The European Central Bank will keep interest rates low and stands ready to take additional unconventional policy actions if inflation expectations do not pick up, ECB President Mario Draghi said yesterday.
In a speech to university students in Rome, Draghi said the ECB’s combination of ultra-low interest rates and balance sheet expansion had created “an unprecedented degree of monetary accommodation”.
Echoing his comments after last week’s ECB policy meeting, he said the ECB would take “further unconventional policy actions should medium-term inflation expectations worsen or if the measures already decided on prove to be insufficient”.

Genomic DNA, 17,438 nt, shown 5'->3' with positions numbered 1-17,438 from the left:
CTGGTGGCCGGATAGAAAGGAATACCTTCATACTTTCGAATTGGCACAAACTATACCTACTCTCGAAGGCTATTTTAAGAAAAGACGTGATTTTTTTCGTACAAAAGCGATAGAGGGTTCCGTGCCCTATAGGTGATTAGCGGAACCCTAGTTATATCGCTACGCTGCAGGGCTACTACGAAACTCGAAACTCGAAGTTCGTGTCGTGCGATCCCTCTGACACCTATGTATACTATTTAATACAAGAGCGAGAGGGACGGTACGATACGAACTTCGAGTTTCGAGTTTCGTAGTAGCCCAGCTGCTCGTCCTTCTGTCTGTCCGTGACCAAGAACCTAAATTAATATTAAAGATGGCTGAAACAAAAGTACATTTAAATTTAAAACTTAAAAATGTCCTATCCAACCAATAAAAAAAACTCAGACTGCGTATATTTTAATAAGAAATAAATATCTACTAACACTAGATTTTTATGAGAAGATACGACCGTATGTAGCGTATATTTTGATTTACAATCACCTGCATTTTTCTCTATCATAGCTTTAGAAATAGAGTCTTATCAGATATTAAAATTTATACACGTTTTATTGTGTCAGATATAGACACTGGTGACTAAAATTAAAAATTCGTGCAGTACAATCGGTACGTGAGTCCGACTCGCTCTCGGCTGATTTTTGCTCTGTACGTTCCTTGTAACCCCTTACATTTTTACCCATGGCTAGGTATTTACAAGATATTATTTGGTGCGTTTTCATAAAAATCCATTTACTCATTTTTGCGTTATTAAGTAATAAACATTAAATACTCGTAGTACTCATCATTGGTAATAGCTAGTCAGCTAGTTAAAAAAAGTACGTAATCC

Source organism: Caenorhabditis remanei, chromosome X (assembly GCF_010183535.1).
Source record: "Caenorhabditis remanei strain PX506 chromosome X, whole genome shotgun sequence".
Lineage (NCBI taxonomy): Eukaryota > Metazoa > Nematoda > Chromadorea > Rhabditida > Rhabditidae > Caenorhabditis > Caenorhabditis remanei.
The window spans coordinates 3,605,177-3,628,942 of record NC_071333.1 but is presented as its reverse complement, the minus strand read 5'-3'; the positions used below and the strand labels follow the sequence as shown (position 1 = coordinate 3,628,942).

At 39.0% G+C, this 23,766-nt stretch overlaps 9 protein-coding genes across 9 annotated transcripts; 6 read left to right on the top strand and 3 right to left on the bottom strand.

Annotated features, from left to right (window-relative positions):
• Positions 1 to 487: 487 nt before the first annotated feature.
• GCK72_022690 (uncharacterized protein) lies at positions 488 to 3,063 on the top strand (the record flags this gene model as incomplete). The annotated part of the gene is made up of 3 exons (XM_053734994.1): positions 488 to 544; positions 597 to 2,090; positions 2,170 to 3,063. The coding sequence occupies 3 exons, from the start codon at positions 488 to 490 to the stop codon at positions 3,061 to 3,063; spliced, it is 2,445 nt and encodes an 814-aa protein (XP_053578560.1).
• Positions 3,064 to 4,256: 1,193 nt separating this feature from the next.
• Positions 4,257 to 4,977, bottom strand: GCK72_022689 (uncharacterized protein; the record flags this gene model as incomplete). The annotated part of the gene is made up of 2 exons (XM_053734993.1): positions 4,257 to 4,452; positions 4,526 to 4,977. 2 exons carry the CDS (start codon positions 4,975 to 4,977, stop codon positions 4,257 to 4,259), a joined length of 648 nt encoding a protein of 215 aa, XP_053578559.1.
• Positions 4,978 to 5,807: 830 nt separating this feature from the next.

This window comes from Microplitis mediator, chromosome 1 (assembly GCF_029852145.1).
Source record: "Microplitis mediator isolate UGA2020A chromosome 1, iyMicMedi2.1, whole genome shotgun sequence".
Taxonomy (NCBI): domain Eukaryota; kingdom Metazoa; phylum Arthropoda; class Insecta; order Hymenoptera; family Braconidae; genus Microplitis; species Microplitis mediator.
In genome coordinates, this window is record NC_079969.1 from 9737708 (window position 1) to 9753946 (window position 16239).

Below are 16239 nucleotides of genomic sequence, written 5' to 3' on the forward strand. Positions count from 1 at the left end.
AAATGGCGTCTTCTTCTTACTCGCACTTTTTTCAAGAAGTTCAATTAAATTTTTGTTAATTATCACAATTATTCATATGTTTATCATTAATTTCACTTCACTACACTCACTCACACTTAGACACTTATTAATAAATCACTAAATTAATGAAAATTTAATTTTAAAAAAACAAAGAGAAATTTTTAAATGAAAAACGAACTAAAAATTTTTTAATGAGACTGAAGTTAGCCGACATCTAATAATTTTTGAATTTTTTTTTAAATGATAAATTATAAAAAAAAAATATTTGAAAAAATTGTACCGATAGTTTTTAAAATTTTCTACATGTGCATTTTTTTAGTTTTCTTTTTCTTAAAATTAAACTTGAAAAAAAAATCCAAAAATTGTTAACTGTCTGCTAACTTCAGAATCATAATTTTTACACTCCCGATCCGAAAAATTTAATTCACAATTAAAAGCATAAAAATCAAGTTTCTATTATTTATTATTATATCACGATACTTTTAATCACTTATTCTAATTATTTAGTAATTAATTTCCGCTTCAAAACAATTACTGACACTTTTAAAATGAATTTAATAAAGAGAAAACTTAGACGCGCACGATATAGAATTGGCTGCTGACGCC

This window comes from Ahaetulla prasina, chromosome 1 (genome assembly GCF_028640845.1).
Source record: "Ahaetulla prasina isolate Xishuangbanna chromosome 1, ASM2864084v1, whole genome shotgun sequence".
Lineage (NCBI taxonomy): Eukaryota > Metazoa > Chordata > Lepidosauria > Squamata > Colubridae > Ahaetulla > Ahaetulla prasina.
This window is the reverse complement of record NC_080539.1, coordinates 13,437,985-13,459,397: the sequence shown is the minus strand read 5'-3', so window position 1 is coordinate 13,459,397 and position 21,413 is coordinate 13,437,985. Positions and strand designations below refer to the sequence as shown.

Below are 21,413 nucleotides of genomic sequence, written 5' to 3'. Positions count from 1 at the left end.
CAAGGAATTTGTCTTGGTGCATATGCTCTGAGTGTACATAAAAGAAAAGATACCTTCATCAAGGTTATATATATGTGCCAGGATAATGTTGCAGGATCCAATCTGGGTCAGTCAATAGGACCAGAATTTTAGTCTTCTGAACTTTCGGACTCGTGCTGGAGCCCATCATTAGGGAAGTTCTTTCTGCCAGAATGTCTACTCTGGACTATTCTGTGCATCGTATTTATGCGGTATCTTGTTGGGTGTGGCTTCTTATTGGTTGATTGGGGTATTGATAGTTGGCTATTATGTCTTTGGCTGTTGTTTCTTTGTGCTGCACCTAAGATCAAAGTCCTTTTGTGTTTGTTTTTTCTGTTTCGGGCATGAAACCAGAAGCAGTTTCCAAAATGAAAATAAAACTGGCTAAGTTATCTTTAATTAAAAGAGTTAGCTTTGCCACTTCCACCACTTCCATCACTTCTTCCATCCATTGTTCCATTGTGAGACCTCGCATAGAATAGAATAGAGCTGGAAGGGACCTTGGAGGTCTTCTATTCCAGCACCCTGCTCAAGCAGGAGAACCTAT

Draghi stressed that eurozone interest rates across all maturities were now “lower than they have ever been and also lower than in the United States, which we are often compared with”.
But he said monetary policy on its own could only do a limited amount and for the effects to be felt in the real economy, banks had to do more to help lending. Governments also had to encourage investment and make the structural reforms needed to improve competitiveness and cut unemployment.
“It is clear both demand- and supply-side policies are necessary,” he said, noting private investment in the eurozone had fallen by 15 per cent since 2007 and public investment by 12 per cent.